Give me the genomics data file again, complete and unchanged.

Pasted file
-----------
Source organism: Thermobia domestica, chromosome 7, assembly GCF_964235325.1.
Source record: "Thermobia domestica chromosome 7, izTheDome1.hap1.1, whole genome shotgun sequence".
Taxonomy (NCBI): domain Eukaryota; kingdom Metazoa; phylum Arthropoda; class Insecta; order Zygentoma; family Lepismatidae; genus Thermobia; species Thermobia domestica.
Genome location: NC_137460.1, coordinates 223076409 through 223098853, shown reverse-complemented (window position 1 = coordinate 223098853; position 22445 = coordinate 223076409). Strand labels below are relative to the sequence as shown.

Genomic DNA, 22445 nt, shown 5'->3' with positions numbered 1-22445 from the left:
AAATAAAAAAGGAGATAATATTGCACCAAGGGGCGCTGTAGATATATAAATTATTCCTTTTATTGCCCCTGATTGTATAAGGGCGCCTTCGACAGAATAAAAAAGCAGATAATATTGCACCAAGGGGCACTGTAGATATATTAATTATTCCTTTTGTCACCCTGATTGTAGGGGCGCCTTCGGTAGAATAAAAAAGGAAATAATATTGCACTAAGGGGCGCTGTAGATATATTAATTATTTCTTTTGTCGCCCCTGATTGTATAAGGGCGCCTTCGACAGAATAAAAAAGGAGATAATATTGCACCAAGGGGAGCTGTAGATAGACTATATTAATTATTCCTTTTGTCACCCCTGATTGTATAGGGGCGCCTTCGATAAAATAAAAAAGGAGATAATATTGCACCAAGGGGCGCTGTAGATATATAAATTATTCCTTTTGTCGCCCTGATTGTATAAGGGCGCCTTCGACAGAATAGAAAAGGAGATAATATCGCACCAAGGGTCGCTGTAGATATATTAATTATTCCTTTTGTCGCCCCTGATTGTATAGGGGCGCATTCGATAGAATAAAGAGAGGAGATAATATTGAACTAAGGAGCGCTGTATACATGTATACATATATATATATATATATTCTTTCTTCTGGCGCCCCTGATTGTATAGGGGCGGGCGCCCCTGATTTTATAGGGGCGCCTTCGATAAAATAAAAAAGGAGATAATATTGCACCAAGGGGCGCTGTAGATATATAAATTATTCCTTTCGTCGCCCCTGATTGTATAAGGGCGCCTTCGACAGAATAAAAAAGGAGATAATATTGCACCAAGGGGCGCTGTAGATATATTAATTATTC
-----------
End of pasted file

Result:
Source organism: Thermobia domestica, chromosome 7, assembly GCF_964235325.1.
Source record: "Thermobia domestica chromosome 7, izTheDome1.hap1.1, whole genome shotgun sequence".
Taxonomy (NCBI): domain Eukaryota; kingdom Metazoa; phylum Arthropoda; class Insecta; order Zygentoma; family Lepismatidae; genus Thermobia; species Thermobia domestica.
Genome location: NC_137460.1, coordinates 223076409 through 223098853, shown reverse-complemented (window position 1 = coordinate 223098853; position 22445 = coordinate 223076409). Strand labels below are relative to the sequence as shown.

Genomic DNA, 22445 nt, shown 5'->3' with positions numbered 1-22445 from the left:
AAATAAAAAAGGAGATAATATTGCACCAAGGGGCGCTGTAGATATATAAATTATTCCTTTTATTGCCCCTGATTGTATAAGGGCGCCTTCGACAGAATAAAAAAGCAGATAATATTGCACCAAGGGGCACTGTAGATATATTAATTATTCCTTTTGTCACCCTGATTGTAGGGGCGCCTTCGGTAGAATAAAAAAGGAAATAATATTGCACTAAGGGGCGCTGTAGATATATTAATTATTTCTTTTGTCGCCCCTGATTGTATAAGGGCGCCTTCGACAGAATAAAAAAGGAGATAATATTGCACCAAGGGGAGCTGTAGATAGACTATATTAATTATTCCTTTTGTCACCCCTGATTGTATAGGGGCGCCTTCGATAAAATAAAAAAGGAGATAATATTGCACCAAGGGGCGCTGTAGATATATAAATTATTCCTTTTGTCGCCCTGATTGTATAAGGGCGCCTTCGACAGAATAGAAAAGGAGATAATATCGCACCAAGGGTCGCTGTAGATATATTAATTATTCCTTTTGTCGCCCCTGATTGTATAGGGGCGCATTCGATAGAATAAAGAGAGGAGATAATATTGAACTAAGGAGCGCTGTATACATGTATACATATATATATATATATATTCTTTCTTCTGGCGCCCCTGATTGTATAGGGGCGGGCGCCCCTGATTTTATAGGGGCGCCTTCGATAAAATAAAAAAGGAGATAATATTGCACCAAGGGGCGCTGTAGATATATAAATTATTCCTTTCGTCGCCCCTGATTGTATAAGGGCGCCTTCGACAGAATAAAAAAGGAGATAATATTGCACCAAGGGGCGCTGTAGATATATTAATTATTC